This all leads into and stems from Buffy’s conversation with Giles. There are no written records of Slayers’ last battles because it’s too hard for the Watchers to handle. We’ve seen over and over again in the show how close Buffy and Giles have become. I think it’s completely reasonable to think this same relationship would have developed between other Watcher/Slayer pairs. This was a very sweet scene on its own.

My favorite part of these entire episode is how the subway scene and the alley scene are merged together. The blocking is perfect to give me the mental image that Buffy can actually see Spike killing the Slayer and taking her jacket as he talks to her. The visceral side of it all feels very real. I also love the far shot of Spike kneeling in front of Buffy as he talks to her. He looks completely relaxed while her body language looks like she’s about to explode.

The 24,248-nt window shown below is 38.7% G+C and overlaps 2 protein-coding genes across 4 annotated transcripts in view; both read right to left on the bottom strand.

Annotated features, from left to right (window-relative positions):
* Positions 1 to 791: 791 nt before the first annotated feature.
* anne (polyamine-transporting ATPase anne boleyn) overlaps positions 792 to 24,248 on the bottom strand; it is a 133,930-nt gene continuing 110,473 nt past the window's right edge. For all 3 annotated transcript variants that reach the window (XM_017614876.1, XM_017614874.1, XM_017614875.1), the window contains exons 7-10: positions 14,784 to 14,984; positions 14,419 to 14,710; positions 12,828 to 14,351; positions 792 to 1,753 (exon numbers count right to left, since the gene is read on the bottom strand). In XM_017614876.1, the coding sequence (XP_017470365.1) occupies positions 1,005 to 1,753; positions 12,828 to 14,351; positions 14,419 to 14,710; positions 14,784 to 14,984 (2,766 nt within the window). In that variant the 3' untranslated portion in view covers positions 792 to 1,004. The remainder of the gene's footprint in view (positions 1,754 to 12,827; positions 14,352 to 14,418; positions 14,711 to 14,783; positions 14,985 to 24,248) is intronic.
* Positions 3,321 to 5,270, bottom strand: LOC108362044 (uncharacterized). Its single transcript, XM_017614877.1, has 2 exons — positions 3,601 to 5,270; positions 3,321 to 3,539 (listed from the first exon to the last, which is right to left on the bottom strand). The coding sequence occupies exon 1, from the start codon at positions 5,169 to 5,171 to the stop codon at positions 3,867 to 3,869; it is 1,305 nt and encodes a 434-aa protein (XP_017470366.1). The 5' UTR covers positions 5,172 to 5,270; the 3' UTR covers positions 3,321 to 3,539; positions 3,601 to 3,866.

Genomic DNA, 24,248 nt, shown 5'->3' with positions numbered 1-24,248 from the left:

When Spike tries to kiss Buffy, I think she has a moment of complete clarity and panic. Yes. She’s attracted to the darkness. But she doesn’t like it and she doesn’t accept it. So she purposefully uses words she knows will hurt Spike, then leaves. She’s not just pushing him away, she’s pushing her own darkness away.

Finally, this bleeds into the last scene with Buffy and Spike. Buffy’s deer-in-headlights look as Spike asks to help her, then sits down next to her makes me think she is completely frozen. She’s trying to deal with this new information, the unknown illness effecting her mother, school, running the household, and caring for Dawn. It’s took much. This sudden display of sympathy from Spike is just too much.